Pubdate: Sun, 21 Oct 2007
Source: Daily News Tribune (Waltham, MA)
Copyright: 2007 The Daily News Tribune
Author: David W. White Jr., Guest columnist
Note: David W. White Jr. is president of the Massachusetts  Bar 
Association and is principal in the firm of  Breakstone, White & 
Gluck PC in Boston.
Bookmark: (Mandatory Minimum Sentencing)
Bookmark: (Treatment)
Bookmark: (Youth)


Since long before Richard Nixon coined the phrase "War  on Drugs," 
our country experienced a sharp increase in  the penalties associated 
with illegal drug possession,  distribution and trafficking. In 
Massachusetts, as in  many other states, more than one dozen minimum 
mandatory sentences were added to the law books.

The demand for "truth in sentencing" was answered by a  series of 
laws enhancing or restricting parole  eligibility in 1980s and 1990s; 
but in the political  shuffle, sentencing guidelines were 
unfortunately left  on the sidelines.

Tabling these critical guidelines has resulted in  cumulative 
negative effects. Specifically, prison  populations have more than 
quadrupled since 1990, now  totaling more than 11,000, compared to 
approximately 2,500 in 1990. All of the Massachusetts prisons 
and  jail facilities are overcrowded. The costs of the  corrections 
systems is approaching $1 billion annually  - a total that excludes 
the costs to victims, the costs  of prosecutions and appeals, and the 
costs to run the  courts.

Are we getting much bang for our buck? The answer is a  resounding 
"no." Crimes of possession have not been  reduced by the threat of 
longer sentences. Without  effective parole, an increasing number of 
prisoners are  being released from medium and maximum security 
prisons to the street, unsupervised, uneducated, and 
untrained.  Recidivism rates are now more than 50 percent in 
the  three years following prisoner release.

The failure of the corrections system to reduce  recidivism is a 
guarantee that there will be a  continuing stream of victims.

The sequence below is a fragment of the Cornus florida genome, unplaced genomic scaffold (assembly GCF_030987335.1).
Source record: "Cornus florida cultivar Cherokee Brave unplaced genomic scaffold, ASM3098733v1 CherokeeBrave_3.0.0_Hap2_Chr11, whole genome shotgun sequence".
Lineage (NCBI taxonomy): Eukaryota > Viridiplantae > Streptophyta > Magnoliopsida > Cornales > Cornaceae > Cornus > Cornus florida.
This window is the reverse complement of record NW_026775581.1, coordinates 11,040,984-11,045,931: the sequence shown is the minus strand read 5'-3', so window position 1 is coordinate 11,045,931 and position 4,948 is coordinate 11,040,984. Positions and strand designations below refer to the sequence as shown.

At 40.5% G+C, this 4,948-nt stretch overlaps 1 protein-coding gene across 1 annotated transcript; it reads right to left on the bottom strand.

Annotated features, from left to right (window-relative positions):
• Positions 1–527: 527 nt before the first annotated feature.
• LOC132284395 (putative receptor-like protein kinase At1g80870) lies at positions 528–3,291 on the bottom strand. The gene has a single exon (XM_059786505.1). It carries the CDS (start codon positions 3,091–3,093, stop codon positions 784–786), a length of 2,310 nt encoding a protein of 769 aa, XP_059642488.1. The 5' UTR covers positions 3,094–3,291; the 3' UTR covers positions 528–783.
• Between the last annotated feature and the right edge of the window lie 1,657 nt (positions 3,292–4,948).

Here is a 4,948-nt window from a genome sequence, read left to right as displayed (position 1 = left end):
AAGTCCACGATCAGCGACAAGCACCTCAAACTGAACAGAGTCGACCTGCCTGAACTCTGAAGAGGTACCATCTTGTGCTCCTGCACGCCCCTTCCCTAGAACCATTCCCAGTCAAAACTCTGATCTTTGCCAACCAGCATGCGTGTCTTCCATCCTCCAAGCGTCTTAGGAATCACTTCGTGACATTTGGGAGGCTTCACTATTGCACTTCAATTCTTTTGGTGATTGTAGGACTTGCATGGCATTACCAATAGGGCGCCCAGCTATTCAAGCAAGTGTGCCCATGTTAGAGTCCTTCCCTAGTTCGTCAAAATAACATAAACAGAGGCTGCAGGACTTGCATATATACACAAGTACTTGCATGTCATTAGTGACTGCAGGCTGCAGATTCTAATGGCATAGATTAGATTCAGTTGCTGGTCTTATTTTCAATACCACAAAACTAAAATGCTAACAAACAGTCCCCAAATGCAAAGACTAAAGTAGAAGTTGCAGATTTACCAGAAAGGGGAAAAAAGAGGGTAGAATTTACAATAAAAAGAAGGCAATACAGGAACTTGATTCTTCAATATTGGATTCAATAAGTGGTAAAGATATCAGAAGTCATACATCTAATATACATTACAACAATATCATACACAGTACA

The failures in the corrections system can, in large  part, be traced 
to a few misguided policies. First,  education and training programs 
do not meet the needs  of prisoners. Most inmates lack a high school 
diploma,  have substance abuse problems, and have few, if any,  job 
skills. Yet education, training, and treatment  programs have been slashed.

The prison budget for such programs is roughly three  percent of the 
entire prison budget. As a result,  General Education Development 
(GED) diploma completion  rates are down and waiting lists for the 
few existing  treatment programs continue to grow. The concept of 
rehabilitation in our state prisons has all but been  abandoned, 
which presents more opportunities for the  negative effects of idle 
prisoners to build,  heightening the threat to other prisoners and 
prison  guards alike.

Second, sentencing changes have diminished meaningful  parole. 
Mandatory minimum sentences prevent inmates  from having any parole, 
and from entering training  opportunities or re-integration programs. 
Other  sentences, with only slight differences between the  minimum 
and the maximum (for example, a sentence of 10  years to 10 years and 
one day), diminish or eliminate  any opportunity for parole. 
Mandatory minimums should  be revisited to create sentences that 
preserve parole as a means for a successful transition from prison 
back  to society.

The poster child for the need for mandatory minimum  sentencing 
reform is the school zone offense, which  mandates a two-year 
sentence for the sale of even the  smallest quantity of drugs within 
1,000 feet of a  school, or in the proximity of a church, park, or 
day  care center.

Of course, everybody agrees that selling drugs to  students or 
children must be prevented and offenders  should face appropriate 
punishment, but the vast  majority of convictions for school zone 
offenses are  unrelated to schools or the students who attend them. 
The simple fact is, in urban areas, almost all of the  city can be 
considered a school zone. The law therefore  has a disparate impact 
on urban areas and on  minorities, when compared to areas outside of 
city limits. If someone sells drugs in Lynn, he or she goes  to jail, 
while the same offense in the suburbs will  result in a light 
probationary sentence.

Now is the time to advocate for meaningful reform,  especially given 
the legislature's current appetite for  change. Senate President 
Therese Murray, House Speaker  Salvatore DiMasi, and Governor Deval 
Patrick have all  expressed interest in reforming school zone and 
other  mandatory sentences. Potential legislative action this  fall 
would be welcome by many.

However, such action will be incomplete if we fail to  restore 
meaningful programs to the prisons, including  education, treatment 
for addiction and mental illness  and job training. To ensure a more 
harmonious  transition from the cell block to society, we need to 
expand and improve our existing parole system.

Meaningful reforms will guarantee improvements to only  better 
society. These include reducing crime, restoring  families and 
communities, and cost savings to  taxpayers. The citizens of this 
commonwealth deserve  nothing less.


David W. White Jr. is president of the Massachusetts  Bar Association 
and is principal in the firm of  Breakstone, White & Gluck PC in 
Boston. He is one of  the featured speakers at a sentencing symposium 
to be  held on Oct. 23 at 10 a.m. at the Massachusetts  Statehouse.